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Application Security

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How to Remotely Brick a Server

Researchers demonstrate the process of remotely bricking a server, which carries serious and irreversible consequences for businesses.

Attackers with access to your server holds your company in their hands – and it's not hard for them to abuse their power and brick the server from anywhere, researchers report.

Most people view firmware attacks, and other attacks that cause permanent damage, as physical in nature. Analysts at Eclypsium sought to demonstrate how it's possible to remotely brick a server and disrupt infrastructure by exploiting vulnerabilities in the baseboard management controller (BMC) and system firmware. The result would spell enterprise disaster.

The idea of bricking systems is not new, says John Loucaides, vice president of engineering at Eclypsium. While the concept has been around for a while, and security experts have discovered the vulnerabilities that could lead to this level of compromise, few have shown it. Eclypsium's goal in documentation published today is to help improve understanding of the remote attack vector, which can be performed at scale with enormous potential damage.

"It's a fairly significant impact," Loucaides points out. Recovery for most malware involves wiping affected systems and restoring good data. Recovery for this type of attack would require opening each affected server and physically connecting to deliver new firmware. It's a slow, technical process that's beyond the abilities of most IT staff and current enterprise systems, Loucaides explains. "This is an area that normal security technologies are missing," he says.

It doesn't take a sophisticated actor to pull this off, he notes. Many people will think of this as a nation state-level attack, he continues, but open source toolkits exist on the Internet that can give attackers the access they need to render a target system inoperable. Eclypsium's demonstration marks the first time it's using this specific method and technique, and it emphasizes the low barrier to entry for launching a successful attack of this nature.

Similar threats have been seen in the wild, Loucaides explains. Attackers have replaced server components with corrupted firmware, for example, or firmware that doesn't work. Eclypsium's method, which leverages past BMC research, bricks a server by remotely exploiting a BMC. If you're not familiar, the BMC is an independent computer within the server. It's used to remotely configure the system without relying on the host operating system or applications.

How It Plays Out
Step one is getting a foot in the door. "The first thing we're doing is assuming you have some sort of compromise," Loucaides explains. Perhaps the system got infected with malware; perhaps credentials were lost and picked up by the wrong person.

In Eclypsium's demonstration, researchers then used normal update tools to pass a malicious firmware image to the BMC. No special authentication or credentials are required to do this, and the firmware update contains additional code which, once triggered, erases the UEFI system firmware and essential components of the BMC firmware itself, analysts say in a blog.

Why target the BMC? You could target any part of the server and get a similar result, says Loucaides, but the BMC "is the most understandable and the most obvious." In a ransomware attack or other major-impact scenario, the BMC is used to recover the system.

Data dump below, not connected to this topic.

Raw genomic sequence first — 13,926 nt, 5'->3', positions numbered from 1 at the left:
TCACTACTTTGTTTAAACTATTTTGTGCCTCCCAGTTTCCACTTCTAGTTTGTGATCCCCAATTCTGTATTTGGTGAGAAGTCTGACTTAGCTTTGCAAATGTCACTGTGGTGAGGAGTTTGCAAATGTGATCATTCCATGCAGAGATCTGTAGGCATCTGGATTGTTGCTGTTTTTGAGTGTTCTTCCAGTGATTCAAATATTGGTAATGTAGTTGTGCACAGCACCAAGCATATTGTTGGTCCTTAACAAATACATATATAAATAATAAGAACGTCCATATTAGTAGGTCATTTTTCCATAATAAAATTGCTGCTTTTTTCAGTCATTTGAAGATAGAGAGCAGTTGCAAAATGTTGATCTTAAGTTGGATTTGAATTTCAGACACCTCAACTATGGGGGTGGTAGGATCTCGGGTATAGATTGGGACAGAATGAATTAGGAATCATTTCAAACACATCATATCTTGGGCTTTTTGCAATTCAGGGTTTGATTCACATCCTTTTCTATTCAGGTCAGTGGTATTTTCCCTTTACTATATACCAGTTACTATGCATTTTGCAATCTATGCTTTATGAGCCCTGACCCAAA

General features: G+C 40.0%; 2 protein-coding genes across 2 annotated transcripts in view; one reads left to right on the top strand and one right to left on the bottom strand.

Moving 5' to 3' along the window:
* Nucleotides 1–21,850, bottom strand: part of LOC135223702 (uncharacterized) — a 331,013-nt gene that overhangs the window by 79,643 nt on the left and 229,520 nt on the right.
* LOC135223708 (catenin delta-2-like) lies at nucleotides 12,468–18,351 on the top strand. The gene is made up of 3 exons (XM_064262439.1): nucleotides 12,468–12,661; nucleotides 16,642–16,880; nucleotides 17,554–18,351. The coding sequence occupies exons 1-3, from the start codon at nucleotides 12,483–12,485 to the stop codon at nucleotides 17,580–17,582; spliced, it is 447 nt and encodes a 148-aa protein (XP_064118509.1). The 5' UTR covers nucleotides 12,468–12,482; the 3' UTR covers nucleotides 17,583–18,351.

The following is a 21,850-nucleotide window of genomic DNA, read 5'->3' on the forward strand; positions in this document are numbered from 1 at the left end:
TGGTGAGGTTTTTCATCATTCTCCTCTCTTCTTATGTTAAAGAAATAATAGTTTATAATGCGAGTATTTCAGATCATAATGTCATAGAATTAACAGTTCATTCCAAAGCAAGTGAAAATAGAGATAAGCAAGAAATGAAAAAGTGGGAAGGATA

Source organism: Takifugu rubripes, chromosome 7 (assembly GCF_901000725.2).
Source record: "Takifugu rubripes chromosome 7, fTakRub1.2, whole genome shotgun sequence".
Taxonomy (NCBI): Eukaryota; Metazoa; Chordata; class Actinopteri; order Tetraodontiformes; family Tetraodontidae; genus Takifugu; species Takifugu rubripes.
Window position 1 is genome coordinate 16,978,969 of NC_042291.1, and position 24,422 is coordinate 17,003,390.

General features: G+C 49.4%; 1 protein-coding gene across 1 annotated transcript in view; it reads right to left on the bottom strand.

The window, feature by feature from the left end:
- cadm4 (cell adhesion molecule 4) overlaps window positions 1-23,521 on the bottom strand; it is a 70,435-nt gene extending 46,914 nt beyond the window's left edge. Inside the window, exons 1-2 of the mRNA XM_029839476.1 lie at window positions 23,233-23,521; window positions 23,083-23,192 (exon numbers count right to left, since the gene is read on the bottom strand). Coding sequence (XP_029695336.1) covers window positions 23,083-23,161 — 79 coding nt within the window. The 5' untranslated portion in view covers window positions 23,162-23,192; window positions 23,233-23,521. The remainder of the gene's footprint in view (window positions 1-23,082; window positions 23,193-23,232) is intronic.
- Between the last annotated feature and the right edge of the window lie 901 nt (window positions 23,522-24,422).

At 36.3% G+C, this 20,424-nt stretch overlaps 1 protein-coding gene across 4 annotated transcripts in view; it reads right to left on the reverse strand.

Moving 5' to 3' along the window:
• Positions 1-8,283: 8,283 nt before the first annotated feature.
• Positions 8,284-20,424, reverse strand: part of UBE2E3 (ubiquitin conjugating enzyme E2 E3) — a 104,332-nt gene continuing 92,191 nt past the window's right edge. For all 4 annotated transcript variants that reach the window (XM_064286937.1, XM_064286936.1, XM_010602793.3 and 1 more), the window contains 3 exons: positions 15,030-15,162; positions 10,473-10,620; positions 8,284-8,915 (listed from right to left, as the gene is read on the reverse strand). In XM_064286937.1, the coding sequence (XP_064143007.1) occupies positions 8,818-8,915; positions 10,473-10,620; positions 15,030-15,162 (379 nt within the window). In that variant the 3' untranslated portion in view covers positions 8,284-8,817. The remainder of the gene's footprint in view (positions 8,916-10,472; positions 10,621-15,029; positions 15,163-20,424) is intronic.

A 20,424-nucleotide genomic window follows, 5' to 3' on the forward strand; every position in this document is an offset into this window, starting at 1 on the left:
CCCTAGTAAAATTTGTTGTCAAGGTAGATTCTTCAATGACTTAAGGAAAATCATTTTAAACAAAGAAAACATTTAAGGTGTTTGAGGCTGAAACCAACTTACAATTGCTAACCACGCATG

Step three is when the BMC boots to the attacker supplied image. Because the BMC handles system management and recovery, it can install components into any part of the system. Researchers could use the malicious capability they installed in the BMC to corrupt system firmware; by corrupting the BMC, they leave no path for a system operator to recover it.

There is an arbitrary amount of time between stages three and four, in which the code executes, Loucaides explains. Attackers could launch malicious code as soon as they gain access via credential compromise, or they could install a component in the BMC and leave it there for as long as they like. "It doesn't all have to happen at the same time," he adds. The final payload could be triggered by a timer or external command and control.

The window between stages three and four depends on the attacker's goals. If they're going for maximum damage and disruption, Loucaides says, he would likely want to take his time and infect as many components as possible before bringing it all down at once. In step five, the BMC reboots the server, which is now unusable.

What You Can Do
Existing security defenses don't focus on firmware or hardware, says Loucaides, but there are ways to stop this type of attack. It starts with preventing initial compromise, which goes back to basic cyber hygiene: protecting credentials, for example, and using multifactor authentication.

"You can't do everything perfectly," he admits. "Something is going to go wrong. The trick is to be assessing the integrity of different components in your system."

Updates get plenty of attention at the application and operating system level, he continues, but not many people pay attention to firmware updates. Security teams should be running scans and monitoring infrastructure for anomalies, and interrupting the process before it's complete.

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Kelly Sheridan is the Staff Editor at Dark Reading, where she focuses on cybersecurity news and analysis. She is a business technology journalist who previously reported for InformationWeek, where she covered Microsoft, and Insurance & Technology, where she covered financial ... View Full Bio

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